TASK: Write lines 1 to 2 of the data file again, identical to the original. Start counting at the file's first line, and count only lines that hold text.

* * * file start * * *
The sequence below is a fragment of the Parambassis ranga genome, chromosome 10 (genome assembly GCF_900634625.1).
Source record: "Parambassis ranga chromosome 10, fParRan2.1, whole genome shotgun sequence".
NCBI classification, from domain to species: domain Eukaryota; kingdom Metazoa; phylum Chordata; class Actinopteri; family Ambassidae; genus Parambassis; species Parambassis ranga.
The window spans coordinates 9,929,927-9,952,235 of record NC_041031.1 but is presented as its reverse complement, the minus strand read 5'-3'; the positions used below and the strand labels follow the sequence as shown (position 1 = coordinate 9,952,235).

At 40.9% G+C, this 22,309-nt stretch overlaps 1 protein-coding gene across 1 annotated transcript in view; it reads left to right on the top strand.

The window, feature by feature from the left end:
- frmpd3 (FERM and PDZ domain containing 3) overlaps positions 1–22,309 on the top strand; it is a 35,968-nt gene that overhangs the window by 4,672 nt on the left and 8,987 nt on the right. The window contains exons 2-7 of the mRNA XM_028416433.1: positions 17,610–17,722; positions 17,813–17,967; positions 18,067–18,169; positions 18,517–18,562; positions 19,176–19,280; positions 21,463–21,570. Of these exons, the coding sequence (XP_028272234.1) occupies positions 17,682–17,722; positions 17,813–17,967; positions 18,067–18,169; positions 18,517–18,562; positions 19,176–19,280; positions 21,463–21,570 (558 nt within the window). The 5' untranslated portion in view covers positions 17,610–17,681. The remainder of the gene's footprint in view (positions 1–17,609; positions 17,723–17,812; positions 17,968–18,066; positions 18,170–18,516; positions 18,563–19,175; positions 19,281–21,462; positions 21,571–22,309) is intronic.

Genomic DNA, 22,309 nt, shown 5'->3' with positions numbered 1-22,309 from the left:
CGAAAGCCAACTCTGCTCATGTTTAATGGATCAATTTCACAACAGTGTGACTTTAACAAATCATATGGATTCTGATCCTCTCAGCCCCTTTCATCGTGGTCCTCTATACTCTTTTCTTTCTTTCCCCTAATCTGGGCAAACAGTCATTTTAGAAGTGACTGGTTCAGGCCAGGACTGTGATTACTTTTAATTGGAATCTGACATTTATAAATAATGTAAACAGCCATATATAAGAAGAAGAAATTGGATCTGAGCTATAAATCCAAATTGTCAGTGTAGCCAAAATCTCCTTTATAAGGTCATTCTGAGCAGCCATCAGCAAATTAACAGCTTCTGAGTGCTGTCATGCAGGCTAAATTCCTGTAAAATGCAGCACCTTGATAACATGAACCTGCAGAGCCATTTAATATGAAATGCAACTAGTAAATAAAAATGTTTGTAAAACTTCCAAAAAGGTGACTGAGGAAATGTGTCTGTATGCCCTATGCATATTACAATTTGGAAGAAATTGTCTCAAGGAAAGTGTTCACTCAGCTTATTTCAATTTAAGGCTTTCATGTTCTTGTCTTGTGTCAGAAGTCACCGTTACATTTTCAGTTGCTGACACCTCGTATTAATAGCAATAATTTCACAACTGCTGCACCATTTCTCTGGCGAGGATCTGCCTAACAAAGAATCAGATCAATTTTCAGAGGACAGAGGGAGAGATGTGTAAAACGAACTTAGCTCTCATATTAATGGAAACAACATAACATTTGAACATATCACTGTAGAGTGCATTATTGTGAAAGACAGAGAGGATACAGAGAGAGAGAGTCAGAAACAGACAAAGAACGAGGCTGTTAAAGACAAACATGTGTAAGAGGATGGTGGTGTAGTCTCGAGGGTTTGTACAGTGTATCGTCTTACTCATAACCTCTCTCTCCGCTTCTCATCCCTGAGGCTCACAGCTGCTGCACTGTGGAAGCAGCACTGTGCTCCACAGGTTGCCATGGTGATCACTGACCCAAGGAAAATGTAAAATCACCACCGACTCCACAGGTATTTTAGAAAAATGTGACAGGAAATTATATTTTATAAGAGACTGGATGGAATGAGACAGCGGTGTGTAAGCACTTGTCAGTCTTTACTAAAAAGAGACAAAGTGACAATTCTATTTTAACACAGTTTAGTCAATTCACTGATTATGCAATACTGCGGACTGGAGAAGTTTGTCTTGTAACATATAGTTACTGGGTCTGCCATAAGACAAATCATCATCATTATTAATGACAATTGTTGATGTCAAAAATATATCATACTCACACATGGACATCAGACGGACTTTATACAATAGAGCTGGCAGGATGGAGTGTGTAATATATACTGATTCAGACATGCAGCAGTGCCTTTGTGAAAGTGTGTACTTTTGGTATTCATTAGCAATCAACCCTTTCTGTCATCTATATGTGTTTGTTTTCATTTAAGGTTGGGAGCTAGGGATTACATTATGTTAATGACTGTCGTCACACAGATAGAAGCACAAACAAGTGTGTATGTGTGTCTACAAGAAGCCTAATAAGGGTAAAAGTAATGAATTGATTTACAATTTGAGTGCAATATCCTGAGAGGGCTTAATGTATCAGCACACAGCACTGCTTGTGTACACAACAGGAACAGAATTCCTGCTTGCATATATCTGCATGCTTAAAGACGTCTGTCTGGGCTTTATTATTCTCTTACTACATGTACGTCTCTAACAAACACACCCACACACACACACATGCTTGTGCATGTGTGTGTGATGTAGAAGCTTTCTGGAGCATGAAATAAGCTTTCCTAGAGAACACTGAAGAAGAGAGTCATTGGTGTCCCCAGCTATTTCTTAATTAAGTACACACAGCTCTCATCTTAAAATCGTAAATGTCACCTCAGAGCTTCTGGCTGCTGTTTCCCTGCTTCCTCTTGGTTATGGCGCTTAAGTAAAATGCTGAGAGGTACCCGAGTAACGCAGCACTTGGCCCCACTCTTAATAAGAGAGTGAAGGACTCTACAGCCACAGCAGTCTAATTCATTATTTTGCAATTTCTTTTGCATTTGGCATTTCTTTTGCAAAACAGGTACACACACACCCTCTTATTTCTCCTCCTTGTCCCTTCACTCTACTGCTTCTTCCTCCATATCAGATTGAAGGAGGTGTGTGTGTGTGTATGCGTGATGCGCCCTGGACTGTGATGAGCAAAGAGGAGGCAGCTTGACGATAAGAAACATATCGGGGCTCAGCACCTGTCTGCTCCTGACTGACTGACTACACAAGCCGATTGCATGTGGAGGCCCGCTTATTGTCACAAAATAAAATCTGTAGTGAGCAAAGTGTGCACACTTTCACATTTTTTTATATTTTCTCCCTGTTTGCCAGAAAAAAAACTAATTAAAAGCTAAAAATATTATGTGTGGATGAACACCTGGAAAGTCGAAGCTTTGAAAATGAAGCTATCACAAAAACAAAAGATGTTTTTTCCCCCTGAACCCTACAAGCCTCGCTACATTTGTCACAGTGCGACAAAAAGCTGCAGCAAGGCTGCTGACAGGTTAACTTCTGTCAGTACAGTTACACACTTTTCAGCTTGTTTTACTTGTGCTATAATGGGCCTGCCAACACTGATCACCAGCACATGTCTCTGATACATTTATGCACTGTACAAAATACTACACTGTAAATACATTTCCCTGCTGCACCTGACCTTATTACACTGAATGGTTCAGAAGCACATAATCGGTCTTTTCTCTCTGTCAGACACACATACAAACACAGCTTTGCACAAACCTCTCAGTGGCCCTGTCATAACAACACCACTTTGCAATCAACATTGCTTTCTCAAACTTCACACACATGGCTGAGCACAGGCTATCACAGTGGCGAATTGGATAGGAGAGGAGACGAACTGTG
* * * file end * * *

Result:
The sequence below is a fragment of the Parambassis ranga genome, chromosome 10 (genome assembly GCF_900634625.1).
Source record: "Parambassis ranga chromosome 10, fParRan2.1, whole genome shotgun sequence".